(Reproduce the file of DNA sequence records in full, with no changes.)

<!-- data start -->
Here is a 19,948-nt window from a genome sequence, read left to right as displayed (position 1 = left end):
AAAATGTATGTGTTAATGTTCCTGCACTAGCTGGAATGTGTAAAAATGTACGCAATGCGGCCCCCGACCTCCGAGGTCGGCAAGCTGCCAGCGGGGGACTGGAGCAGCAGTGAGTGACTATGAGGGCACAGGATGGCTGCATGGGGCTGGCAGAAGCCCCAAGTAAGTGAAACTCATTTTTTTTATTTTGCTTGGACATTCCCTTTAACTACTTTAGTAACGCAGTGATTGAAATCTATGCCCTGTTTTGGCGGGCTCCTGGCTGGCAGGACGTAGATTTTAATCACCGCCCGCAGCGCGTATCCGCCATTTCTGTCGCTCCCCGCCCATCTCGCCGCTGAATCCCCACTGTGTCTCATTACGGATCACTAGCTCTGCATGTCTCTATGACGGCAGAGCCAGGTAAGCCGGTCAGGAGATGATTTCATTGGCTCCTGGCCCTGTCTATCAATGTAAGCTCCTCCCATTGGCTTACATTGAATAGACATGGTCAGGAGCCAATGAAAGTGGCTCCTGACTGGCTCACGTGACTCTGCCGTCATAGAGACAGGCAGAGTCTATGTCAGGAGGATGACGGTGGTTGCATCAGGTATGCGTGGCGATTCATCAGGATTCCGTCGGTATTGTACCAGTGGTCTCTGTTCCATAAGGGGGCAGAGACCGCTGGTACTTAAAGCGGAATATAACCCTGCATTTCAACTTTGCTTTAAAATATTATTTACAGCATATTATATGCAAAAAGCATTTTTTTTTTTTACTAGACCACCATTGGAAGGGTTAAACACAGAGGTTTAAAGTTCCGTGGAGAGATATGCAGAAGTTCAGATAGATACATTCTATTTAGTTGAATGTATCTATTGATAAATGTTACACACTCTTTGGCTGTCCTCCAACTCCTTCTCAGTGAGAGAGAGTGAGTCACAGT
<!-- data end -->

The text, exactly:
Here is a 19,948-nt window from a genome sequence, read left to right as displayed (position 1 = left end):
AAAATGTATGTGTTAATGTTCCTGCACTAGCTGGAATGTGTAAAAATGTACGCAATGCGGCCCCCGACCTCCGAGGTCGGCAAGCTGCCAGCGGGGGACTGGAGCAGCAGTGAGTGACTATGAGGGCACAGGATGGCTGCATGGGGCTGGCAGAAGCCCCAAGTAAGTGAAACTCATTTTTTTTATTTTGCTTGGACATTCCCTTTAACTACTTTAGTAACGCAGTGATTGAAATCTATGCCCTGTTTTGGCGGGCTCCTGGCTGGCAGGACGTAGATTTTAATCACCGCCCGCAGCGCGTATCCGCCATTTCTGTCGCTCCCCGCCCATCTCGCCGCTGAATCCCCACTGTGTCTCATTACGGATCACTAGCTCTGCATGTCTCTATGACGGCAGAGCCAGGTAAGCCGGTCAGGAGATGATTTCATTGGCTCCTGGCCCTGTCTATCAATGTAAGCTCCTCCCATTGGCTTACATTGAATAGACATGGTCAGGAGCCAATGAAAGTGGCTCCTGACTGGCTCACGTGACTCTGCCGTCATAGAGACAGGCAGAGTCTATGTCAGGAGGATGACGGTGGTTGCATCAGGTATGCGTGGCGATTCATCAGGATTCCGTCGGTATTGTACCAGTGGTCTCTGTTCCATAAGGGGGCAGAGACCGCTGGTACTTAAAGCGGAATATAACCCTGCATTTCAACTTTGCTTTAAAATATTATTTACAGCATATTATATGCAAAAAGCATTTTTTTTTTTTACTAGACCACCATTGGAAGGGTTAAACACAGAGGTTTAAAGTTCCGTGGAGAGATATGCAGAAGTTCAGATAGATACATTCTATTTAGTTGAATGTATCTATTGATAAATGTTACACACTCTTTGGCTGTCCTCCAACTCCTTCTCAGTGAGAGAGAGTGAGTCACAGT